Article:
Dry Spring Means Dry Summer Worse Possibility than Normal
No matter where you are in Illinois, one thing is the same. It’s dry!
Except for a few pockets across the state, Illinois has seen little precipitation, says Mike Timlin, regional climatologist with the Midwest Region Climate Center in Champaign. “It’s kinda primed right now to really get a whole lot worse pretty quick if we don’t get some rain,” Timlin said.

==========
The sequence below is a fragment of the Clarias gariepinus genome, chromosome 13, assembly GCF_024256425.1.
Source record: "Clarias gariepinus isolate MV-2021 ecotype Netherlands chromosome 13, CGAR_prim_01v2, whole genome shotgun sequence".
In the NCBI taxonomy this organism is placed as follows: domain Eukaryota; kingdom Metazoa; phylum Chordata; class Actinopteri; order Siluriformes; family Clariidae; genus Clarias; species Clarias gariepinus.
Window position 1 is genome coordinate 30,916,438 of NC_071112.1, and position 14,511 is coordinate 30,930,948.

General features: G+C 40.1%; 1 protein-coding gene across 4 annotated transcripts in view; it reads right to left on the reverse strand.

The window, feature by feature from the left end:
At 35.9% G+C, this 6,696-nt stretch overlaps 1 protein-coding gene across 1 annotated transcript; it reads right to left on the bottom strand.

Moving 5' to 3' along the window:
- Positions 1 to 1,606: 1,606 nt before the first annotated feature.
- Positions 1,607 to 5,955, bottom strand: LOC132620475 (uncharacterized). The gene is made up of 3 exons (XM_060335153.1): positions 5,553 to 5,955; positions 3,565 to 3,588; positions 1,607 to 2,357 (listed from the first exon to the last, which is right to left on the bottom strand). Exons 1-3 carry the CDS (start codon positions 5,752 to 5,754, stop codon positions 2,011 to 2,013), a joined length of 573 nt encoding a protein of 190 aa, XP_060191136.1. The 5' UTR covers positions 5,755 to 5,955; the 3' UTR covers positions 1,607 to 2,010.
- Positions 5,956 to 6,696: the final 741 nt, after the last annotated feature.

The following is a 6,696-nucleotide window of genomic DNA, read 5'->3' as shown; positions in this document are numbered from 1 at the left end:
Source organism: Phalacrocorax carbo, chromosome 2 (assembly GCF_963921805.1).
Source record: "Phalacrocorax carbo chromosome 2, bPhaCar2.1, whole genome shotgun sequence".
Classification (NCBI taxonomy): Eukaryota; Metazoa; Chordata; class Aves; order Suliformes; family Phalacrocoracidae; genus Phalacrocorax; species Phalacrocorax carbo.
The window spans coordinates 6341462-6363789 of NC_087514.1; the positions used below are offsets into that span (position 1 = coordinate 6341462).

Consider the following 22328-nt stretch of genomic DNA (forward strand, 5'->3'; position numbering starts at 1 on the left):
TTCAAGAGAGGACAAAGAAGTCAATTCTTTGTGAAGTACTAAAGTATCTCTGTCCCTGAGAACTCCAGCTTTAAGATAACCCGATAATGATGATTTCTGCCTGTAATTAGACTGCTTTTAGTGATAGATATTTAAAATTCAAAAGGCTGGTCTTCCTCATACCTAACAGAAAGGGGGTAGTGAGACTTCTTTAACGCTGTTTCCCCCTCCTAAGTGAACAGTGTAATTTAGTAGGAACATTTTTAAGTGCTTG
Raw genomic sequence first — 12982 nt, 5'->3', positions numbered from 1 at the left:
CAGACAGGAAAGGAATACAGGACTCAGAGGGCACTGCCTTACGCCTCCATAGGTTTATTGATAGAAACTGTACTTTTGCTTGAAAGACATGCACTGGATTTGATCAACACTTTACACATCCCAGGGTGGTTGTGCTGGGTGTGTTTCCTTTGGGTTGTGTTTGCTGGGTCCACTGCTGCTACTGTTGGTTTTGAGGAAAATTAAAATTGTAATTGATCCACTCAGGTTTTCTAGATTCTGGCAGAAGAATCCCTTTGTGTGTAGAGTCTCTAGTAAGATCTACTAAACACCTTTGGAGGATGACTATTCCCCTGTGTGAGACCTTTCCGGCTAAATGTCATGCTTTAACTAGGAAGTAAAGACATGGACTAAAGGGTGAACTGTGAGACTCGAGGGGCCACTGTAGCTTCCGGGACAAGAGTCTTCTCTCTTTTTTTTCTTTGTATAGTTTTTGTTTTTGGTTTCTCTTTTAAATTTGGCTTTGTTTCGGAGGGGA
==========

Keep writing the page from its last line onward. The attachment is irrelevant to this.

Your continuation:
Timlin says the unseasonably warm weather has increased evaporation, making things even drier than normal. “It’s been closer to what we would see in summer with the extra warmth we’ve had and the plants growing in March that typically would be still dormant just because we had such an early spring all that kind of activity was using up some of the moisture in the soil that wouldn’t typically be happening until later in the year,” Timlin said.
Timlin says the southern part of the state remains drier than the central part, but Central Illinois is catching up.